Effective Environmental Monitoring

January 2022 - Vol.19 No. 1 - Page #14
Categories: Environmental Monitoring Equipment, Environmental Monitoring Service Providers

Pharmacy Purchasing & Products recently held a webinar entitled:
Role of Environmental Monitoring in the Cleanroom
presented by Patricia Kienle, RPh, MPA, BCSCP, FASHP

The following questions were submitted by attendees.
The webinar slides and full presentation can be downloaded at pppmag.com/webinars.

Q: What is the best approach when documenting daily environmental monitoring data?

A: There are many different ways to document daily environmental monitoring, and USP <797> does not provide specific directions on how to do that. Common approaches include automated programs or simple spreadsheets. Be sure these are accessible and ensure that your staff understands the appropriate ranges you have defined. Staff should be able to identify results that warrant concern and results that require an escalation of action.

If the daily environmental monitoring does reveal an issue, be sure your staff knows what the appropriate next step is depending on what the monitoring has revealed. I recommend having a document, either electronic or on paper, that indicates when staff should contact the Designated Person, or if appropriate in the case of a temperature or humidity issue, the facilities department.

Q: When should a facility cease compounding based on an antimicrobial action level excursion?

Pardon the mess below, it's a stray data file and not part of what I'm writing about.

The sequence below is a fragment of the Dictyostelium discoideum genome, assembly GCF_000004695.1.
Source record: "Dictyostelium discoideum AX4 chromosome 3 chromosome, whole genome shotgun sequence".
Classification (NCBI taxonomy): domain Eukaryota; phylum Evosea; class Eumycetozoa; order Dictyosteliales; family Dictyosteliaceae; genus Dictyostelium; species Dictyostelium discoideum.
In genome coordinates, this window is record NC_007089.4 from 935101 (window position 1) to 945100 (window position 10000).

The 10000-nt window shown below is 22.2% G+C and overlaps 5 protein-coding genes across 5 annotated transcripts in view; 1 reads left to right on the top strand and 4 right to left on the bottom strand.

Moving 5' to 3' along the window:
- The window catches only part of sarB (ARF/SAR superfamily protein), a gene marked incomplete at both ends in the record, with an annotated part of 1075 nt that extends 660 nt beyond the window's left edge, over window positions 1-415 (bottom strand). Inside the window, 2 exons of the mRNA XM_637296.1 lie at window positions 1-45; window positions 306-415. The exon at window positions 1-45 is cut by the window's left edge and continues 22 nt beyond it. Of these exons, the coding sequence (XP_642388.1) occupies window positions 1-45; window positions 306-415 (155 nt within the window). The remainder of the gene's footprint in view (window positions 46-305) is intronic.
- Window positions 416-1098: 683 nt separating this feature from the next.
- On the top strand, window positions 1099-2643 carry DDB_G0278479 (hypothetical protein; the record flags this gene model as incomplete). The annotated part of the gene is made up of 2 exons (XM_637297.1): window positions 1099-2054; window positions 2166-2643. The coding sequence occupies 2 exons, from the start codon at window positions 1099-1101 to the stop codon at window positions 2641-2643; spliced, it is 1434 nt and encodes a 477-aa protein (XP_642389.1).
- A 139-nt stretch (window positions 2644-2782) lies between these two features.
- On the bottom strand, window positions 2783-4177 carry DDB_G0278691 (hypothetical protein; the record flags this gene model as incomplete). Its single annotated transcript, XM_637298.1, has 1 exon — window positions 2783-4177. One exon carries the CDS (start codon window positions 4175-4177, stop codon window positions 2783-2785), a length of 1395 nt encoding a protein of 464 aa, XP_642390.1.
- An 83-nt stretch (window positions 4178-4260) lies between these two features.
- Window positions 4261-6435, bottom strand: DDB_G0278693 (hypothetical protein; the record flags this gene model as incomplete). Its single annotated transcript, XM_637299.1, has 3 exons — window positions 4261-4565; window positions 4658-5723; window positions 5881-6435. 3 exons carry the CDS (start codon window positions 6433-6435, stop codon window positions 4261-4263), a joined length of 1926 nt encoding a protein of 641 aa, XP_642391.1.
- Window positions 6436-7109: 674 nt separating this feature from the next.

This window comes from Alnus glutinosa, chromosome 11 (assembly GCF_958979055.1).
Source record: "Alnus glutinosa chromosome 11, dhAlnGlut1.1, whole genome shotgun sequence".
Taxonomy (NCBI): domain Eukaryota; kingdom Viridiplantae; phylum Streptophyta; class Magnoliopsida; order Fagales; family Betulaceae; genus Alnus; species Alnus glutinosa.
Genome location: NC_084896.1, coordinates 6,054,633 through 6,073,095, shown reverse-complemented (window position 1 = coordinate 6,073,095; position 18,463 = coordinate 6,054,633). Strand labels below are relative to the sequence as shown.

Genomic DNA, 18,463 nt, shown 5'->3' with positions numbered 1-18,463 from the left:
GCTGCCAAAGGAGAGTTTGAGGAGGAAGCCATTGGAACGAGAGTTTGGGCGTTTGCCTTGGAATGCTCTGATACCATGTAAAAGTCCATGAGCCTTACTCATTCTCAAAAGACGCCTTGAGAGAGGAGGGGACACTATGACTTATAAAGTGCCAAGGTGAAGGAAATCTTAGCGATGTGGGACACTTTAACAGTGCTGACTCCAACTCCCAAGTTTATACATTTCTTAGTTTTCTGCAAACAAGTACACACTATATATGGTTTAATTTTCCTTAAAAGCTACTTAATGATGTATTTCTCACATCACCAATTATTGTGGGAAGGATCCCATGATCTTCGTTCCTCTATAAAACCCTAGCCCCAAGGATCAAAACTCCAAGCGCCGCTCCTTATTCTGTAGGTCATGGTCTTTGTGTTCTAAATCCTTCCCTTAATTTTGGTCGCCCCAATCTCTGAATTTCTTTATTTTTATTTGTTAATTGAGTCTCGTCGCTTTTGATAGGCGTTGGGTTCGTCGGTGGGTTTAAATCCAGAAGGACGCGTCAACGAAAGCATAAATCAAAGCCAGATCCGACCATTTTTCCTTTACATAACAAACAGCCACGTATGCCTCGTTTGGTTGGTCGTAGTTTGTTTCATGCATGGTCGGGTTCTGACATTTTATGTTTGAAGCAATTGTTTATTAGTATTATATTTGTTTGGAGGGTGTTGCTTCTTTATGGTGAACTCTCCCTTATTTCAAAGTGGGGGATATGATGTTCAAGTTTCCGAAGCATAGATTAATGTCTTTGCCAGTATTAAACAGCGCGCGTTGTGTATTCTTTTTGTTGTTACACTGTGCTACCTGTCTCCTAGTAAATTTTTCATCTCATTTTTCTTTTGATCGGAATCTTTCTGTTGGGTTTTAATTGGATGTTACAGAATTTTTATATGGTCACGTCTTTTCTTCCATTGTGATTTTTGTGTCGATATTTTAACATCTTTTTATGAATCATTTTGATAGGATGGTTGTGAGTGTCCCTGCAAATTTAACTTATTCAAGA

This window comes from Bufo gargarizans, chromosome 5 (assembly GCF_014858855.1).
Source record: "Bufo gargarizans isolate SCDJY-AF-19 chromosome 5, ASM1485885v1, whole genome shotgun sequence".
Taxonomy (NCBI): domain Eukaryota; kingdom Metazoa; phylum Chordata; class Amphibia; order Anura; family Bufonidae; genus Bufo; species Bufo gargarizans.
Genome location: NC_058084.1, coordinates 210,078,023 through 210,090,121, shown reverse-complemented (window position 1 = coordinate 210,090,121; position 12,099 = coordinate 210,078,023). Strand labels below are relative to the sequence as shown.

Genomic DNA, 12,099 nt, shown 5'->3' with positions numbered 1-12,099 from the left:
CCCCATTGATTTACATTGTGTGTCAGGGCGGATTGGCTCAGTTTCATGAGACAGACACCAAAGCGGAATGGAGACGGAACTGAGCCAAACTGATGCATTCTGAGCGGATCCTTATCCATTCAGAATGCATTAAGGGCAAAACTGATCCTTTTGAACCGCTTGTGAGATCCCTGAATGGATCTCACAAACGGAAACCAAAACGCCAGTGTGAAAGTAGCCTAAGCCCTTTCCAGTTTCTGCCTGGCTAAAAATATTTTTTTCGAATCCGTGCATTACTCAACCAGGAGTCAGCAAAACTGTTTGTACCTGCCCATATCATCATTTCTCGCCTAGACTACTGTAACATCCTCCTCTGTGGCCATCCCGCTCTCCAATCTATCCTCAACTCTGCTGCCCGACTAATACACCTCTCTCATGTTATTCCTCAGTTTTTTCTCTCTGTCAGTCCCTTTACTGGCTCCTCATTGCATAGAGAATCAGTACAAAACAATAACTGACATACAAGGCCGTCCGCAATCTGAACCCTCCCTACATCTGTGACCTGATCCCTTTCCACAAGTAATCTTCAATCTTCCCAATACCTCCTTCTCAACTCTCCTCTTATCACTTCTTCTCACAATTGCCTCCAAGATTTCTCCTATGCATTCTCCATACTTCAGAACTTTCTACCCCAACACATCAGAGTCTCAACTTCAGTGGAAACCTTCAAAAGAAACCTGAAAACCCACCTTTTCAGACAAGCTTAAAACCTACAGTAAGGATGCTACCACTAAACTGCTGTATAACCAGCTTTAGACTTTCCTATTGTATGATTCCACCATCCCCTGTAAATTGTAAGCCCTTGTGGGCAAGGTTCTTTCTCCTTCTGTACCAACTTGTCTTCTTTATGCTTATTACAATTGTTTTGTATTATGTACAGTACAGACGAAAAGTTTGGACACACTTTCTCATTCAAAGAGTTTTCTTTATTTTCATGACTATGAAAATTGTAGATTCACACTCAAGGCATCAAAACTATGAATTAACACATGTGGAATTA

A: Often, an excursion will go unrecognized because of the time required for the isolates to grow. Barring a significant microbial proliferation that is visible within 24 to 48 hours, results may be received days after the excursion has occurred. The decision to cease compounding depends on a variety of factors, including whether the source of the excursion is in the hood or is in the room. If the environmental monitoring results within the hood exceed an action level, you must cease compounding in that hood, undertake the appropriate cleaning steps, and retest.

If the source of the action level excursion is within the room, that is a different issue. In this scenario, the hood is certified but the surrounding space does not meet the cleanroom requirements. While the current version of <797> does not specifically address this issue, you essentially have a segregated compounding area. In this case, you would be able to use 12-hour dating. However, in the case of an egregious situation, employ the immediate assistance of a microbiologist.

Note that growth in the cleanroom often results from one of two common issues: poor technique on behalf of the compounder, which is a personnel monitoring issue, or insufficient cleaning, where the process is insufficient, or the cleaning solutions are not appropriate. When there is an excursion or negatively trending monitoring data for the cleanroom, review staff technique as well as cleaning products and processes.

Q: If we are being surveyed against the 2008 version of USP <797>, do we need to have a remediation plan in place for BUDs if the humidity is out of range?